Wednesday, February 2, 2011

Dogs: Please, people, keep the sidewalk salt to a minimum!

Sidewalk salt turns pleasant walks into painful ordeals

With the full onset of winter, the road salt is out in full force. Have you ever been walking your dog and they raise a paw (or paws)? They look at you so pitifully. "Why do I hurt?" It's because the salt they are walking through is burning their feet.

This morning's sidewalk condiment, just up the road a few feet. This is nothing.
Rock salt and most chemical de-icers irritate a dog's paws and turn a winter walk into a painful ordeal. It's dangerous on the walk, and again when they return home and try to lick it off. Road salt has chemicals added to increase its effectiveness. Ingesting it can be toxic.

This morning on our walk I ran into this problem with Henry. We had a skiff of snow the previous night and snow removal companies were out in full force. In places the salt was actually over an inch thick. I would suggest this is neither environmentally, or financially, wise.

When Simon was quite young, and I unaware of this problem, he actually collapsed on Spring Garden Road because his paws burned so terribly. I had to physically pick him up and carry him about 1/4 of a block. Simon was a Bouvier and weighed about 65 lbs at the time. It's amazing the strength you can muster when your child is in pain.

Form Wikipedia (Road Salt):
"Calcium chloride is preferred over sodium chloride, as CaCl2 releases energy upon forming a solution with water, heating any ice or snow it is in contact with. It also lowers the freezing point, depending on the concentration. Whereas the minimum freezing point is −21.12 °C for 23.31 wt% of salt, the freezing near this concentration is so slow that the eutectic point of −22.4 °C can be reached with about 25 wt% of salt. (Do you understand any of that? I don't. - D) NaCl does not release heat upon solution; however, it does lower the freezing point. Calcium chloride is thought to be more environmentally friendly than sodium chloride when used to de-ice roads, however a drawback is that it tends to promote corrosion (of vehicles) more so than sodium chloride. NaCl is also more readily available and does not have any special handling or storage requirements, unlike calcium chloride."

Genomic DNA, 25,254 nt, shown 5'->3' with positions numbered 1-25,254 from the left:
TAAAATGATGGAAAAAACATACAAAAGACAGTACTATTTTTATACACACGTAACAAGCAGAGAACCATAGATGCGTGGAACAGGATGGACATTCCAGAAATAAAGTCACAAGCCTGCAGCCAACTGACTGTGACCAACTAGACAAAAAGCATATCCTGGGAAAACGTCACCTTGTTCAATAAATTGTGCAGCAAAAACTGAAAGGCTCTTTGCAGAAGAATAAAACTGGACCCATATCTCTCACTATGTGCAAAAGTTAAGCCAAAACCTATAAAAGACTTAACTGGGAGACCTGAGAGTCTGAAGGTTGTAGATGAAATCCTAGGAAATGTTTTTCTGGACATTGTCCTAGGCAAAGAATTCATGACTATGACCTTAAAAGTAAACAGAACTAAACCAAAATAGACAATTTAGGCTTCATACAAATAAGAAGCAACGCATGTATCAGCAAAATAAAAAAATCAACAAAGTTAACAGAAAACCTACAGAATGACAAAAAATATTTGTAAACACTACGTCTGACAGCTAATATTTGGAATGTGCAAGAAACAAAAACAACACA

We can't very well change the policy for an entire city, but what can we do as individual home owners? 
The US National Animal Poison Control suggests using sand or cat litter for traction instead of salt. It won't melt snow or ice, but won't hurt your (or other pet owners) dog's feet. My mother uses only sand in consideration of her dog.

What can we do to protect our pets? 
Wash their paws before going out and apply either Vaseline or Bag Balm (a farm product for cow's udders). When you return, repeat. As a preventative measure keep the hair trimmed on the bottom of your pet's feet. This will help stop the build-up of the salty slush that causes their pain.

Of course, there's always boots, but some dogs (Simon was one) won't abide them. It is good for a laugh, though.

Currently we're in the midst of a full-on snowstorm. I dread our walks the next few days.

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